Retailers: What Chip-and-PIN Cards Mean to You
Have you heard the buzz? The end of the swipe-and-sign credit card is near. Well, the end has already happened in many parts of the world, but the US is finally following suit after some pretty big events (Target, Neiman Marcus, etc). What does this change mean for you? What does this change mean for business owners all across the country?
First let’s dive into what’s actually happening here. Starting October 2015, you will no longer be swiping your credit card. You will, instead, insert your (new) card into a slot of a machine. The machine will then read a microchip, not a magnetic stripe. You will then either sign your name (for now) or enter your PIN number (if the card issuer has added them to their cards.)
What is this “EMV” technology?
The term “EMV” refers to a specification for the technical requirements of chip-enabled payment devices, generally credit and debit payment cards with embedded microchips, and how the cards interact with point-of-sale and ATM infrastructures. There are many “flavors” of a chip-based payment standard, including using chip + PIN only or chip + choice (the option of using either PIN or signature) as cardholder verification tools; the majority of EMV implementations globally have focused on chip + PIN enablement. Whatever the format, smart chips are the basis of the technical standard behind more than 1.24 billion payment cards and 15.4 million POS terminals,3 with almost all of those cards and acceptance devices residing outside the United States. Europe, Canada, Latin America and Asia/Pacific are all in various stages of EMV chip migration and usage, leaving the U.S. region—the largest user of payment cards in the world—as the last major hold-out for implementing the otherwise global standard.
What are the benefits to the consumers? Well first, requiring customers to enter a PIN prevents checkout staff from handling your card. Consumers must handle the point-of-sale device directly to insert their cards and verify payment. Under the current system, it is all too easy when a checkout staffer takes your card for them to swipe it through a card-copying machine or when a member of the wait staff takes your card to pay your bill, etc. The Target hack was accomplished when hackers were able to alter the point-of-sale machines to copy the info on the magnetic stripe of the card when swiped. Chip-and-PIN technology would make this hack useless because the number on the chip alone wouldn’t help them. They would need the PIN as well.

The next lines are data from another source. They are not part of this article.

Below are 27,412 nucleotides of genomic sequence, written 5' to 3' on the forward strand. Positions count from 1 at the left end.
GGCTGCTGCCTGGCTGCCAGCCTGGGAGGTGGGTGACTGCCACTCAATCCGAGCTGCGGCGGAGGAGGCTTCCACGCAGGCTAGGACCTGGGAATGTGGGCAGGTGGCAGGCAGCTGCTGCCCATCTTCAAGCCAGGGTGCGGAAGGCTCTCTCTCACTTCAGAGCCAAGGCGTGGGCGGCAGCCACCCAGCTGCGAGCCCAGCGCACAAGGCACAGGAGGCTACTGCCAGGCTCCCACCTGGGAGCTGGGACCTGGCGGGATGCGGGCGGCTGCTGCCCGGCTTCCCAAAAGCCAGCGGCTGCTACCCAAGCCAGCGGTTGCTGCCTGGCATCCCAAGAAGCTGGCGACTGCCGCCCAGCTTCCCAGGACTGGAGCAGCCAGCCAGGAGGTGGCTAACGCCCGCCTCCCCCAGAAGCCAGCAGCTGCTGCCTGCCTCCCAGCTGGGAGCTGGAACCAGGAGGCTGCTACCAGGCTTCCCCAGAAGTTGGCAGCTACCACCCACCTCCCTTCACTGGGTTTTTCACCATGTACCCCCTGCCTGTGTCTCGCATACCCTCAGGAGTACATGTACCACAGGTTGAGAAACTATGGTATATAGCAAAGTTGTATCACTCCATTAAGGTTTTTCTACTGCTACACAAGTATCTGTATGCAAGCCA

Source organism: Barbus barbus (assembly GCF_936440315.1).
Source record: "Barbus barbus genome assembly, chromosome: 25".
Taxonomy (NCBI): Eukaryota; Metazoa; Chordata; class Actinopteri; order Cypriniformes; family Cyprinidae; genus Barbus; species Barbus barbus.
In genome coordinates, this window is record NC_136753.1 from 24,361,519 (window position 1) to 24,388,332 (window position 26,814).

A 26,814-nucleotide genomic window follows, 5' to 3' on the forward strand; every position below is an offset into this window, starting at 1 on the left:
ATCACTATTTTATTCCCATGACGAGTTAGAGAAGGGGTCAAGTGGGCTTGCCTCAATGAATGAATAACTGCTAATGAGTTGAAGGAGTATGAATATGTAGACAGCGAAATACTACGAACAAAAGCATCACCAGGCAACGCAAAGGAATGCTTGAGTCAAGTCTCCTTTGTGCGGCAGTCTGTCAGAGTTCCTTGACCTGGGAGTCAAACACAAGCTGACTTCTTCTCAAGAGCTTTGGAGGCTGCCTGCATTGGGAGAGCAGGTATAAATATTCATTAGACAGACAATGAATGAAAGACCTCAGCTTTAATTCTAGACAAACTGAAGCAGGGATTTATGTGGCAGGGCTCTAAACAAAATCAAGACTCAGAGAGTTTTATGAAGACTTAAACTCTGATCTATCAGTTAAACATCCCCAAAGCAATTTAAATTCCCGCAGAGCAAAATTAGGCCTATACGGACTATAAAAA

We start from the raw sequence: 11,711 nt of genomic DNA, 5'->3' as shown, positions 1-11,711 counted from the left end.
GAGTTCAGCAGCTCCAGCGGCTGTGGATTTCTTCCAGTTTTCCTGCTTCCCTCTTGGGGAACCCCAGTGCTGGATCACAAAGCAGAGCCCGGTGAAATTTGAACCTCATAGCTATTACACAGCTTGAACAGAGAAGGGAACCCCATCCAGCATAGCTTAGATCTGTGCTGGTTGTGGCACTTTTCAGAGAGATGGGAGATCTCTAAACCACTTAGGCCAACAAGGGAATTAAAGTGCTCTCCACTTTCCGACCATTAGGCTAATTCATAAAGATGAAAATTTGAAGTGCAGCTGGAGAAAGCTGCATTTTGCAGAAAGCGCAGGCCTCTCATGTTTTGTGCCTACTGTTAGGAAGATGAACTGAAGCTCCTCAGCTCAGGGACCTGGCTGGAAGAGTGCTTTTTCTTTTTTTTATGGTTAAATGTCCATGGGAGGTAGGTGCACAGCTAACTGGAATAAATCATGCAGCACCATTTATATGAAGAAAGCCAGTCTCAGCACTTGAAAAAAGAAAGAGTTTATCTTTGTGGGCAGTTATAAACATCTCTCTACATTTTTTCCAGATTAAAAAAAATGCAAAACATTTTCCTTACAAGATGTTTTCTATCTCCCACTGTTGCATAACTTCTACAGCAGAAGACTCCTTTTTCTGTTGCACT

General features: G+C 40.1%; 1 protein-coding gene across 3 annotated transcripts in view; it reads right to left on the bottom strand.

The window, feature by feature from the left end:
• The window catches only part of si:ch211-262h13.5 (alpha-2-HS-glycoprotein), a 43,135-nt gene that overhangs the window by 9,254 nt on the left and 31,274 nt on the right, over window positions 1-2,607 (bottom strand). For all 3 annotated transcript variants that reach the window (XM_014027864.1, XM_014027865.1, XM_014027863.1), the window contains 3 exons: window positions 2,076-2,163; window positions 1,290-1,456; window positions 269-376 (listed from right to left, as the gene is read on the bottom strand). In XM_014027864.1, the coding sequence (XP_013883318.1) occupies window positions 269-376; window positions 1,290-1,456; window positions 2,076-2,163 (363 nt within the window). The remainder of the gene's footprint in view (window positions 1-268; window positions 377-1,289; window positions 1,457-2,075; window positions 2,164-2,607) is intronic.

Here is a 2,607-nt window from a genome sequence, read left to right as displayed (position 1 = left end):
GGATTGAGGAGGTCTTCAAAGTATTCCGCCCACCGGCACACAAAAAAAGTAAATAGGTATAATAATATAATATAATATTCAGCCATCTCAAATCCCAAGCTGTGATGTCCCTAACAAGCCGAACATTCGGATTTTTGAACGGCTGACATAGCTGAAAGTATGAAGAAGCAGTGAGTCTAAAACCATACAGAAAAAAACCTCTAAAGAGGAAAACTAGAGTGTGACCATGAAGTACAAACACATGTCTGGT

Now that the change is a reality, it’s up to the banks to issue new cards to consumers and it’s up to merchants to update their existing systems to accommodate the new cards. Why is this significant? A big part of this changeover is the liability shift when fraud does occur. This means, whenever card fraud occurs, someone is determined liable for the costs. In this case, whichever party has the lesser technology will be responsible for the cost. If the bank has failed to issue a chip card and pin number to the customer –the bank would be liable. If the merchant is still using their old system where they can run a swipe and sign transaction –the merchant is liable. This is extremely significant to business owners. This means everyone. Every gas station, every McDonalds, every restaurant, bait shop, etc.
The idea is to encourage all merchants and banks to update at the same time so that the transition is a smooth one. I have a feeling though, that this shift in liability is going to come to quite a surprise to merchants who aren’t paying attention to this change in payment methods.
So, alert all shop owners, small business owners, etc. A big change is coming. It’s definitely beneficial to consumers and to fighting fraud, but merchants should be aware of their responsibility in switching over. What are your thoughts?
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